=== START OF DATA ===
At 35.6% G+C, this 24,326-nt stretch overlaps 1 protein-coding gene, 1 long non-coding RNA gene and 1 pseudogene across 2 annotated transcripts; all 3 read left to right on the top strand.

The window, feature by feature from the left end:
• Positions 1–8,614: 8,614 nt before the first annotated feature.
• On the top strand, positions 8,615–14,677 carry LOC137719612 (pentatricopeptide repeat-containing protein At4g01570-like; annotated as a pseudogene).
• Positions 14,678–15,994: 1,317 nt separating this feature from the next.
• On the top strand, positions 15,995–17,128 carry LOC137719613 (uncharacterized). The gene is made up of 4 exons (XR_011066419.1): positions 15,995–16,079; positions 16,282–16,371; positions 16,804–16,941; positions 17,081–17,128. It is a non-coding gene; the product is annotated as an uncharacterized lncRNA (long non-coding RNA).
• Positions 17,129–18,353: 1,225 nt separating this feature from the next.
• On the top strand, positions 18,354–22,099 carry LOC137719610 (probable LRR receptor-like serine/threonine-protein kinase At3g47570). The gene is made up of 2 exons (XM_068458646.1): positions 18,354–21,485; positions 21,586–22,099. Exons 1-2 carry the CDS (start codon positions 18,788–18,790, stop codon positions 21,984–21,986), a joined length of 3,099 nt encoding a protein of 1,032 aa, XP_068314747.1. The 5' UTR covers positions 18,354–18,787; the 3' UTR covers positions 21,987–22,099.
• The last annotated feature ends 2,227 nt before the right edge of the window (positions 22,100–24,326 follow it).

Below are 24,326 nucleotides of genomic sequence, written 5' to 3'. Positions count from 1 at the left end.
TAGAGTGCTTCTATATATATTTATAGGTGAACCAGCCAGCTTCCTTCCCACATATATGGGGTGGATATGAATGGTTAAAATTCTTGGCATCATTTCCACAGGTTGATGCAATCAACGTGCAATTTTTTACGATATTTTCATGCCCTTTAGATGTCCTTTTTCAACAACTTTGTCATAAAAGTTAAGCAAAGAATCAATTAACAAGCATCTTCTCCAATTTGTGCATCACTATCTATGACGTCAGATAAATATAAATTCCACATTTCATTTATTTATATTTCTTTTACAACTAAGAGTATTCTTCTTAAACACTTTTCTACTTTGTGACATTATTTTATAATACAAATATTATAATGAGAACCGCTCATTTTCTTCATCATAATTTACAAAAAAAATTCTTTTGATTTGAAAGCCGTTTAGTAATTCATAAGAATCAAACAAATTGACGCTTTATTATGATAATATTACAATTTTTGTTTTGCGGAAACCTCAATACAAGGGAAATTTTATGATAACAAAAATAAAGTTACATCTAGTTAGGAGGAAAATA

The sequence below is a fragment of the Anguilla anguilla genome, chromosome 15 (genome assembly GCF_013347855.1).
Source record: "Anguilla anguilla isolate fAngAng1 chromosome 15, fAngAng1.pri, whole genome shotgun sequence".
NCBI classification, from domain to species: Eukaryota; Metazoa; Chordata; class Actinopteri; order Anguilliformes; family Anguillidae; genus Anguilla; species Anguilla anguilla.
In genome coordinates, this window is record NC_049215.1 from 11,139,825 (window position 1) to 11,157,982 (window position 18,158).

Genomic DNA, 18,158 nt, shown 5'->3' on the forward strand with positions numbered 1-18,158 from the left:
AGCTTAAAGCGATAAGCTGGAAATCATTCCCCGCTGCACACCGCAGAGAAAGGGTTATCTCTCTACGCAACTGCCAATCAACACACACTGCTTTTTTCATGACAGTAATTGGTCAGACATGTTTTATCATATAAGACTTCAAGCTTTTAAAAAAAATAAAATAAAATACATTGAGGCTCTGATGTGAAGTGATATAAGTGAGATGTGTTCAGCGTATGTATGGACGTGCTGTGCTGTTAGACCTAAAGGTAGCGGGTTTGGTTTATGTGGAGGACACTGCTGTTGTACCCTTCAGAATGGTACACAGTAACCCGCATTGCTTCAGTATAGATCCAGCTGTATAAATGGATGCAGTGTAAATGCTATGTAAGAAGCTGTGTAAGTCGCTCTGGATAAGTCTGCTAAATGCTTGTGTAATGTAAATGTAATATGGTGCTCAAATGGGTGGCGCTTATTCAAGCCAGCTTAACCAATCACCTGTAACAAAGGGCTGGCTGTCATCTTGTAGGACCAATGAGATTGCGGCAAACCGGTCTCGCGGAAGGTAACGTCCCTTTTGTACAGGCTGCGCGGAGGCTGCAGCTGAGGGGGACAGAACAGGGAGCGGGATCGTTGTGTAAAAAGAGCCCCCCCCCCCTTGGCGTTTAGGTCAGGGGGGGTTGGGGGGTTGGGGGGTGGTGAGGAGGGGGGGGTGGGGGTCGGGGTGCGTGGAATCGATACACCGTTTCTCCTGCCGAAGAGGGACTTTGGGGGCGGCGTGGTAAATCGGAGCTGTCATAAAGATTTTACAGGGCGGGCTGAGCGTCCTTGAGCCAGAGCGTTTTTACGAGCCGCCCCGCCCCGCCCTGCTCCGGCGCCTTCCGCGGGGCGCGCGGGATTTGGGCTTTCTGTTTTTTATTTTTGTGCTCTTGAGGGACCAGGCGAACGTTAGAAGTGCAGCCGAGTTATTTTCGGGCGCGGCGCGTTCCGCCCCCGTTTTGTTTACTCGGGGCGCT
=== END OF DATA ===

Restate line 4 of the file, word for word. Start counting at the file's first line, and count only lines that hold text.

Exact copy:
• On the top strand, positions 8,615–14,677 carry LOC137719612 (pentatricopeptide repeat-containing protein At4g01570-like; annotated as a pseudogene).